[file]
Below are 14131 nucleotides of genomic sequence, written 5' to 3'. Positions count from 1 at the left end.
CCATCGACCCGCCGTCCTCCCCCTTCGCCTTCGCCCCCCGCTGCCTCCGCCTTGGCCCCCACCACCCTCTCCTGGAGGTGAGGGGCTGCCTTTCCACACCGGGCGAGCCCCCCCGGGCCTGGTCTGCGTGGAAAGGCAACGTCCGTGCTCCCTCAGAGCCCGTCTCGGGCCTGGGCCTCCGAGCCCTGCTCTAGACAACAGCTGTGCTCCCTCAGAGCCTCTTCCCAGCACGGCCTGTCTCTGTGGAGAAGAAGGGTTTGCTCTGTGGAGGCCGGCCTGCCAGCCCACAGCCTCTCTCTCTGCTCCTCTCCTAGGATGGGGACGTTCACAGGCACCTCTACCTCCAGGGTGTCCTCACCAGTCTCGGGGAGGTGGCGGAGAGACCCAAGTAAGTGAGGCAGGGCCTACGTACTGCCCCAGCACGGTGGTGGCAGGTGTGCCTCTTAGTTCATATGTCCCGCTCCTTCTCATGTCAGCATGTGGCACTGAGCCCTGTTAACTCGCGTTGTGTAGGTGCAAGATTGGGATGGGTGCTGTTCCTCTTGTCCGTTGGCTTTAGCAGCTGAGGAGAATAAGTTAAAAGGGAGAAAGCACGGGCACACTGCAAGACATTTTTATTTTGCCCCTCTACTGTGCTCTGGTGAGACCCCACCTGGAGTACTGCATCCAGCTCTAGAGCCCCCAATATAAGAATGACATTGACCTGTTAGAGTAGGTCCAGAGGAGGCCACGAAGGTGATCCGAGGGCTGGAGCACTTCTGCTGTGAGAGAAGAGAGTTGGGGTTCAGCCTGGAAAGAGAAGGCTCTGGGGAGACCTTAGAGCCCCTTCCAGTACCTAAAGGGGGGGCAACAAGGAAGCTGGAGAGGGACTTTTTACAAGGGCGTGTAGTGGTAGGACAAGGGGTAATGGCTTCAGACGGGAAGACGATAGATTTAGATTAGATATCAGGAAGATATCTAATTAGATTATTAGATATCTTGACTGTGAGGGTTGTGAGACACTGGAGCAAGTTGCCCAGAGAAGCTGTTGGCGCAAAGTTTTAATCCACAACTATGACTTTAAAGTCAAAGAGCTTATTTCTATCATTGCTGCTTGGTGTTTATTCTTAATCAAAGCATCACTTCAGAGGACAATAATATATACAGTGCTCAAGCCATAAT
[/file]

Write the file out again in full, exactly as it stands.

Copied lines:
Below are 14131 nucleotides of genomic sequence, written 5' to 3'. Positions count from 1 at the left end.
CCATCGACCCGCCGTCCTCCCCCTTCGCCTTCGCCCCCCGCTGCCTCCGCCTTGGCCCCCACCACCCTCTCCTGGAGGTGAGGGGCTGCCTTTCCACACCGGGCGAGCCCCCCCGGGCCTGGTCTGCGTGGAAAGGCAACGTCCGTGCTCCCTCAGAGCCCGTCTCGGGCCTGGGCCTCCGAGCCCTGCTCTAGACAACAGCTGTGCTCCCTCAGAGCCTCTTCCCAGCACGGCCTGTCTCTGTGGAGAAGAAGGGTTTGCTCTGTGGAGGCCGGCCTGCCAGCCCACAGCCTCTCTCTCTGCTCCTCTCCTAGGATGGGGACGTTCACAGGCACCTCTACCTCCAGGGTGTCCTCACCAGTCTCGGGGAGGTGGCGGAGAGACCCAAGTAAGTGAGGCAGGGCCTACGTACTGCCCCAGCACGGTGGTGGCAGGTGTGCCTCTTAGTTCATATGTCCCGCTCCTTCTCATGTCAGCATGTGGCACTGAGCCCTGTTAACTCGCGTTGTGTAGGTGCAAGATTGGGATGGGTGCTGTTCCTCTTGTCCGTTGGCTTTAGCAGCTGAGGAGAATAAGTTAAAAGGGAGAAAGCACGGGCACACTGCAAGACATTTTTATTTTGCCCCTCTACTGTGCTCTGGTGAGACCCCACCTGGAGTACTGCATCCAGCTCTAGAGCCCCCAATATAAGAATGACATTGACCTGTTAGAGTAGGTCCAGAGGAGGCCACGAAGGTGATCCGAGGGCTGGAGCACTTCTGCTGTGAGAGAAGAGAGTTGGGGTTCAGCCTGGAAAGAGAAGGCTCTGGGGAGACCTTAGAGCCCCTTCCAGTACCTAAAGGGGGGGCAACAAGGAAGCTGGAGAGGGACTTTTTACAAGGGCGTGTAGTGGTAGGACAAGGGGTAATGGCTTCAGACGGGAAGACGATAGATTTAGATTAGATATCAGGAAGATATCTAATTAGATTATTAGATATCTTGACTGTGAGGGTTGTGAGACACTGGAGCAAGTTGCCCAGAGAAGCTGTTGGCGCAAAGTTTTAATCCACAACTATGACTTTAAAGTCAAAGAGCTTATTTCTATCATTGCTGCTTGGTGTTTATTCTTAATCAAAGCATCACTTCAGAGGACAATAATATATACAGTGCTCAAGCCATAAT